For the 49 souls who lost their lives in a nightclub bombing.

For those who wonder why we insist: we come together in memorial, in defiance, and in celebration of ourselves.

Our agenda is education, love and freedom.. and the right to exist as we are in peace.

If you find our visibility or existence somehow radical or fascist, question yourself as to why that is.

Come join us as we celebrate progress and remember the Stonewall Riots.

All are welcome under the rainbow.

We all belong. That’s the whole point.

Barry Roberts


When a museum has to deal with theft

I read with interest a BBC report that the FBI is going to help the British Museum with theft from their displays.

Ironic that! Since a great many of the items on display were originally the loot of empire.

So, let’s start by returning the Elgin Marbles, which the present owners profess they can look after better than the Greeks – just another dash of pomposity and jingoistic from the people who gave us those two words.

P.G. McEneaney


Solitary confinement means we fail the test

One test of a just society is how that society treats its prisoners. I was disturbed to hear that solitary confinement has become more common at the provincially administered prison in Hamilton.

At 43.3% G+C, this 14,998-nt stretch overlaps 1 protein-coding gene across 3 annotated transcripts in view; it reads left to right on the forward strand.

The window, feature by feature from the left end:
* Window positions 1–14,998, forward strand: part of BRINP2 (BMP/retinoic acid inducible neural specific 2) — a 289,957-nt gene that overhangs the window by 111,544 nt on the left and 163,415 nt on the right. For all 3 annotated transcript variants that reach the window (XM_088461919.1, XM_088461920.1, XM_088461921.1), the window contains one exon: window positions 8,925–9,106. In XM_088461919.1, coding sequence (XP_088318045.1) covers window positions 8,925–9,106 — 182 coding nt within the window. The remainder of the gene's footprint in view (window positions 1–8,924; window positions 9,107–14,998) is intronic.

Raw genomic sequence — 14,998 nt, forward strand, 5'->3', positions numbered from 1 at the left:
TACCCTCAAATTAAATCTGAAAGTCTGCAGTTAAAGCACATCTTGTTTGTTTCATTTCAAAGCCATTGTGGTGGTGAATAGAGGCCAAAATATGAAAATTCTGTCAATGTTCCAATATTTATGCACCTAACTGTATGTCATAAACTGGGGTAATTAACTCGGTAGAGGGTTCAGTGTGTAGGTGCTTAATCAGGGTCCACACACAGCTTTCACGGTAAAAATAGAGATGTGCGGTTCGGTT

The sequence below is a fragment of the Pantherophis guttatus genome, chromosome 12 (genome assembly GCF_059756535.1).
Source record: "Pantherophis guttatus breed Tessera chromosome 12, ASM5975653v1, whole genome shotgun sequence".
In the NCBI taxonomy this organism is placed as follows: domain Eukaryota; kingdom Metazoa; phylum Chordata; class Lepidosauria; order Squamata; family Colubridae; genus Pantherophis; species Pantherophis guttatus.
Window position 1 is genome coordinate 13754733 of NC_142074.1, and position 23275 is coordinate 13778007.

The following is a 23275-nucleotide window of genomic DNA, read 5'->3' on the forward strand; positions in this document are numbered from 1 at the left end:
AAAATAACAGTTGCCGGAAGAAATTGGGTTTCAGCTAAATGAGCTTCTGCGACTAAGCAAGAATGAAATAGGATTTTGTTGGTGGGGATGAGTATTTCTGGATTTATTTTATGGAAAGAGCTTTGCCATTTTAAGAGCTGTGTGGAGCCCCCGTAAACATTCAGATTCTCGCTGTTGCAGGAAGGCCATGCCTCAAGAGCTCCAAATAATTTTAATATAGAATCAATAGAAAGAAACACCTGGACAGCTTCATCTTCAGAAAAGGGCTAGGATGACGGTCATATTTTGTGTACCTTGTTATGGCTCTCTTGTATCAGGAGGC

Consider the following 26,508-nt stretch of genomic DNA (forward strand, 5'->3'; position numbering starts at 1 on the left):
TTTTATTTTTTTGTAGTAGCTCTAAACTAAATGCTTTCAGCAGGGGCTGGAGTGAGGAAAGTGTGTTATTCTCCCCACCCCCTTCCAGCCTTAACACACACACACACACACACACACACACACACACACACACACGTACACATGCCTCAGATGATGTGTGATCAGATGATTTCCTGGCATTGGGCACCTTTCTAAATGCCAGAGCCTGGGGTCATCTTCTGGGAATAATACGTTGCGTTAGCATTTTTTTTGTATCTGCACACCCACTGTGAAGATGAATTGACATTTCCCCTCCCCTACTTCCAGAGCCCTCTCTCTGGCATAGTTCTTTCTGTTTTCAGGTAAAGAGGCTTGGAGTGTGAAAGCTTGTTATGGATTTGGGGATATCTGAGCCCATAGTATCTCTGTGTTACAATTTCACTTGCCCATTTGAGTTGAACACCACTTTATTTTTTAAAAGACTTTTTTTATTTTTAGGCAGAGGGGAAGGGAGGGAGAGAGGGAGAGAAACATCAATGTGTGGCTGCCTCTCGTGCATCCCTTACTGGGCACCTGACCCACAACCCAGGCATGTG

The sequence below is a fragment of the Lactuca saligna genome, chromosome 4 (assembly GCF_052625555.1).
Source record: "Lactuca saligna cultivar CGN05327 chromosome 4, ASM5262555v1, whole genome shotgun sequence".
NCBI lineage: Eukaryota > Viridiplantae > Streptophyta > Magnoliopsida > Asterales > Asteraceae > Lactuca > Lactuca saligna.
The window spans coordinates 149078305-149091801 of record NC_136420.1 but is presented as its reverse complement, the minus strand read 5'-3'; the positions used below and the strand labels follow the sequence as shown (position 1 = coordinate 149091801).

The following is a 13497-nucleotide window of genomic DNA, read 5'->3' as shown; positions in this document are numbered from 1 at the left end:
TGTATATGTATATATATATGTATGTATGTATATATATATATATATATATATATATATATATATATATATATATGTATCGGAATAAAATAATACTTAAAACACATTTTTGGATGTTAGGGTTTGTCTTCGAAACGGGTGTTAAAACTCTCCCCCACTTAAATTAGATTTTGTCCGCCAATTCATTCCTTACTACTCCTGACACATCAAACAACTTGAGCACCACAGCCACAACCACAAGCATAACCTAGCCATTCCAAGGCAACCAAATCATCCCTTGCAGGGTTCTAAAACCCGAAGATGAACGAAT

The United Nations recognizes 15 consecutive days of solitary confinement as torture. In Hamilton, Ontario, the threshold of 15 days is being violated and overall, the rate of solitary confinement in Hamilton is four times the provincial average. The reason given? Staff shortages.

In response to two court decisions, the House of Commons passed a law that seemed to eliminate the practice of solitary confinement. However, the law introduced the practice of “structured intervention units.”

Without interventions, due to staff shortages one can assume, the practice of solitary confinement will continue in Canada. Until the practice is eliminated, we cannot claim to be a just society.

Kip Wood


After unprecedented heat, why are we helping industry?

Re: “Carbon capture rollout lags as industry, Ottawa at odds over who shoulders risk,” June 5.

How is it even possible that we are discussing this? The fossil fuels industry made this mess with the environment, and they knew since the 1960s that this would happen if the emissions of CO2 sent to the atmosphere by the manufacture and use of their products were not adequately addressed.

They were told this by their own scientists, and instead of acting they chose to ignore and bury their reports. Things would be so different now if they would’ve done the right thing.